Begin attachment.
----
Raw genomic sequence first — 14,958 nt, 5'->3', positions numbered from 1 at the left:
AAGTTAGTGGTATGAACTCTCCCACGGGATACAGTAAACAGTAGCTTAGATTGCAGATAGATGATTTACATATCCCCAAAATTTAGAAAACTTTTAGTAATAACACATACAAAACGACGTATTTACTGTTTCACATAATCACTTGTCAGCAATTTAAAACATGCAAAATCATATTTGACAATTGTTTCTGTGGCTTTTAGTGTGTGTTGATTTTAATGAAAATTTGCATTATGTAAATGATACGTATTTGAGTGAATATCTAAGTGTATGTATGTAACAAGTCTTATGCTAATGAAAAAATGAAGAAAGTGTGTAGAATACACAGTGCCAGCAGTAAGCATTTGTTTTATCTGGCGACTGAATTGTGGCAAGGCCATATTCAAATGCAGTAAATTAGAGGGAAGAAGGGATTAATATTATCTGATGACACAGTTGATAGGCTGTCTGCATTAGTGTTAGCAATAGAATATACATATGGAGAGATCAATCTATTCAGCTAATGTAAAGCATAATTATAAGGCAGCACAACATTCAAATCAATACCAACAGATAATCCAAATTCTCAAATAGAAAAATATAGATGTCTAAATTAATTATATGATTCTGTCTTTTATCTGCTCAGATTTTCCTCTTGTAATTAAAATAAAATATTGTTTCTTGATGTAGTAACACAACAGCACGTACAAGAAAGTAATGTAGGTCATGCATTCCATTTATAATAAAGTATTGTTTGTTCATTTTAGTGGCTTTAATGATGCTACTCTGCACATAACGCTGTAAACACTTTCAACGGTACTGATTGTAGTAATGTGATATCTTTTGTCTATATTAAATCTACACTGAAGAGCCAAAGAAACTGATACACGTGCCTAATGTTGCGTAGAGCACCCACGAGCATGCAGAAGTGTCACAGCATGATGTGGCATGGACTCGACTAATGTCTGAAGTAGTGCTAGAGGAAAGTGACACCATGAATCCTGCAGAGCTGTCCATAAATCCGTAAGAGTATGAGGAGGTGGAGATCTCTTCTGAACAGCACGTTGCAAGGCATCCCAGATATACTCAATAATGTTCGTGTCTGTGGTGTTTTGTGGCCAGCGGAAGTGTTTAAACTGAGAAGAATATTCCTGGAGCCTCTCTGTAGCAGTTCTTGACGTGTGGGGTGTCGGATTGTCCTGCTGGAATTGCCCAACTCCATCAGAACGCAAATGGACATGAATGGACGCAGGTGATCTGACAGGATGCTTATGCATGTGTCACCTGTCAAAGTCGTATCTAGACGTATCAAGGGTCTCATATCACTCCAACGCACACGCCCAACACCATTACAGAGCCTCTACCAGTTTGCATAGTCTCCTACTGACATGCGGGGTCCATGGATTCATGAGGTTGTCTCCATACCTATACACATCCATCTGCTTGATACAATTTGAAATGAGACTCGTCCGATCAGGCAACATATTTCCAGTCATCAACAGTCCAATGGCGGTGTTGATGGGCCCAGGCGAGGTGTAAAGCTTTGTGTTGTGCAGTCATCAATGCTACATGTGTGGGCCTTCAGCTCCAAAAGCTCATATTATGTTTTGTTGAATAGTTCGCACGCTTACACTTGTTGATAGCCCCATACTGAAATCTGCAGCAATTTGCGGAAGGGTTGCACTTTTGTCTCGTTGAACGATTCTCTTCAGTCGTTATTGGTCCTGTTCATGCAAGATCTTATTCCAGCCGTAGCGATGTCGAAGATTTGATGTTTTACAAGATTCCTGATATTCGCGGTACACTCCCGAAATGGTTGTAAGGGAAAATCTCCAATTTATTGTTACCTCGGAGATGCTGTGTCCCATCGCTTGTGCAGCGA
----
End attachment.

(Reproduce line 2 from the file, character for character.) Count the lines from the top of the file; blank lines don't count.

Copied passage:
AAGTTAGTGGTATGAACTCTCCCACGGGATACAGTAAACAGTAGCTTAGATTGCAGATAGATGATTTACATATCCCCAAAATTTAGAAAACTTTTAGTAATAACACATACAAAACGACGTATTTACTGTTTCACATAATCACTTGTCAGCAATTTAAAACATGCAAAATCATATTTGACAATTGTTTCTGTGGCTTTTAGTGTGTGTTGATTTTAATGAAAATTTGCATTATGTAAATGATACGTATTTGAGTGAATATCTAAGTGTATGTATGTAACAAGTCTTATGCTAATGAAAAAATGAAGAAAGTGTGTAGAATACACAGTGCCAGCAGTAAGCATTTGTTTTATCTGGCGACTGAATTGTGGCAAGGCCATATTCAAATGCAGTAAATTAGAGGGAAGAAGGGATTAATATTATCTGATGACACAGTTGATAGGCTGTCTGCATTAGTGTTAGCAATAGAATATACATATGGAGAGATCAATCTATTCAGCTAATGTAAAGCATAATTATAAGGCAGCACAACATTCAAATCAATACCAACAGATAATCCAAATTCTCAAATAGAAAAATATAGATGTCTAAATTAATTATATGATTCTGTCTTTTATCTGCTCAGATTTTCCTCTTGTAATTAAAATAAAATATTGTTTCTTGATGTAGTAACACAACAGCACGTACAAGAAAGTAATGTAGGTCATGCATTCCATTTATAATAAAGTATTGTTTGTTCATTTTAGTGGCTTTAATGATGCTACTCTGCACATAACGCTGTAAACACTTTCAACGGTACTGATTGTAGTAATGTGATATCTTTTGTCTATATTAAATCTACACTGAAGAGCCAAAGAAACTGATACACGTGCCTAATGTTGCGTAGAGCACCCACGAGCATGCAGAAGTGTCACAGCATGATGTGGCATGGACTCGACTAATGTCTGAAGTAGTGCTAGAGGAAAGTGACACCATGAATCCTGCAGAGCTGTCCATAAATCCGTAAGAGTATGAGGAGGTGGAGATCTCTTCTGAACAGCACGTTGCAAGGCATCCCAGATATACTCAATAATGTTCGTGTCTGTGGTGTTTTGTGGCCAGCGGAAGTGTTTAAACTGAGAAGAATATTCCTGGAGCCTCTCTGTAGCAGTTCTTGACGTGTGGGGTGTCGGATTGTCCTGCTGGAATTGCCCAACTCCATCAGAACGCAAATGGACATGAATGGACGCAGGTGATCTGACAGGATGCTTATGCATGTGTCACCTGTCAAAGTCGTATCTAGACGTATCAAGGGTCTCATATCACTCCAACGCACACGCCCAACACCATTACAGAGCCTCTACCAGTTTGCATAGTCTCCTACTGACATGCGGGGTCCATGGATTCATGAGGTTGTCTCCATACCTATACACATCCATCTGCTTGATACAATTTGAAATGAGACTCGTCCGATCAGGCAACATATTTCCAGTCATCAACAGTCCAATGGCGGTGTTGATGGGCCCAGGCGAGGTGTAAAGCTTTGTGTTGTGCAGTCATCAATGCTACATGTGTGGGCCTTCAGCTCCAAAAGCTCATATTATGTTTTGTTGAATAGTTCGCACGCTTACACTTGTTGATAGCCCCATACTGAAATCTGCAGCAATTTGCGGAAGGGTTGCACTTTTGTCTCGTTGAACGATTCTCTTCAGTCGTTATTGGTCCTGTTCATGCAAGATCTTATTCCAGCCGTAGCGATGTCGAAGATTTGATGTTTTACAAGATTCCTGATATTCGCGGTACACTCCCGAAATGGTTGTAAGGGAAAATCTCCAATTTATTGTTACCTCGGAGATGCTGTGTCCCATCGCTTGTGCAGCGA